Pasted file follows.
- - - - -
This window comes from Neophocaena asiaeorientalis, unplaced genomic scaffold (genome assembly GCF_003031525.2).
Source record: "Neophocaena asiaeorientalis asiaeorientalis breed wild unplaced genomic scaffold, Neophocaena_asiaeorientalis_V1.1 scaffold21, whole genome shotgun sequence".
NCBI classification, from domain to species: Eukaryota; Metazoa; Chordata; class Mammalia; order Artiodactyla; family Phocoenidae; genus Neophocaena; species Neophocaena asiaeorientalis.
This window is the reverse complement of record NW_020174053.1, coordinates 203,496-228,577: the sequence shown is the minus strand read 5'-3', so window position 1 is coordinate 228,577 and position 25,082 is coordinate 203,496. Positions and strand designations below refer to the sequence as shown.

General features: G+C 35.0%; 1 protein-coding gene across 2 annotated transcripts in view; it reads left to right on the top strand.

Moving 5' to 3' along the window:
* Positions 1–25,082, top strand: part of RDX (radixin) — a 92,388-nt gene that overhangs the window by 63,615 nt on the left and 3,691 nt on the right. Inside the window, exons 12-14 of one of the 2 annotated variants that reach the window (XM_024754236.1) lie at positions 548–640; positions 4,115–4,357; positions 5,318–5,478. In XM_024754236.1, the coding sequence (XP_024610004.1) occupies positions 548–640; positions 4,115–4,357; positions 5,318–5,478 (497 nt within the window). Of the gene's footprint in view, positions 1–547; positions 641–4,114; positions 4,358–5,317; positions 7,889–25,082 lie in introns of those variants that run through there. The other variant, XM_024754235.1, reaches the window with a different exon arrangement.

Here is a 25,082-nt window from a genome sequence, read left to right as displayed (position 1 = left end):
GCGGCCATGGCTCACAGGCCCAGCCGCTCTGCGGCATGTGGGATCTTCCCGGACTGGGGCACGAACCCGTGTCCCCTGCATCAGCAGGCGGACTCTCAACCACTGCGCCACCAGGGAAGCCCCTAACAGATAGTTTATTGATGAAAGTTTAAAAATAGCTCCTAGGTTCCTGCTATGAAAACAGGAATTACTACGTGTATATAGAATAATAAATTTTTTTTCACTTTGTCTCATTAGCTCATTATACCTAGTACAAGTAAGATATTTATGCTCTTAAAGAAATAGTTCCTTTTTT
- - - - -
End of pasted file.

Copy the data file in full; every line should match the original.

This window comes from Neophocaena asiaeorientalis, unplaced genomic scaffold (genome assembly GCF_003031525.2).
Source record: "Neophocaena asiaeorientalis asiaeorientalis breed wild unplaced genomic scaffold, Neophocaena_asiaeorientalis_V1.1 scaffold21, whole genome shotgun sequence".
NCBI classification, from domain to species: Eukaryota; Metazoa; Chordata; class Mammalia; order Artiodactyla; family Phocoenidae; genus Neophocaena; species Neophocaena asiaeorientalis.
This window is the reverse complement of record NW_020174053.1, coordinates 203,496-228,577: the sequence shown is the minus strand read 5'-3', so window position 1 is coordinate 228,577 and position 25,082 is coordinate 203,496. Positions and strand designations below refer to the sequence as shown.

General features: G+C 35.0%; 1 protein-coding gene across 2 annotated transcripts in view; it reads left to right on the top strand.

Moving 5' to 3' along the window:
* Positions 1–25,082, top strand: part of RDX (radixin) — a 92,388-nt gene that overhangs the window by 63,615 nt on the left and 3,691 nt on the right. Inside the window, exons 12-14 of one of the 2 annotated variants that reach the window (XM_024754236.1) lie at positions 548–640; positions 4,115–4,357; positions 5,318–5,478. In XM_024754236.1, the coding sequence (XP_024610004.1) occupies positions 548–640; positions 4,115–4,357; positions 5,318–5,478 (497 nt within the window). Of the gene's footprint in view, positions 1–547; positions 641–4,114; positions 4,358–5,317; positions 7,889–25,082 lie in introns of those variants that run through there. The other variant, XM_024754235.1, reaches the window with a different exon arrangement.

Here is a 25,082-nt window from a genome sequence, read left to right as displayed (position 1 = left end):
GCGGCCATGGCTCACAGGCCCAGCCGCTCTGCGGCATGTGGGATCTTCCCGGACTGGGGCACGAACCCGTGTCCCCTGCATCAGCAGGCGGACTCTCAACCACTGCGCCACCAGGGAAGCCCCTAACAGATAGTTTATTGATGAAAGTTTAAAAATAGCTCCTAGGTTCCTGCTATGAAAACAGGAATTACTACGTGTATATAGAATAATAAATTTTTTTTCACTTTGTCTCATTAGCTCATTATACCTAGTACAAGTAAGATATTTATGCTCTTAAAGAAATAGTTCCTTTTTT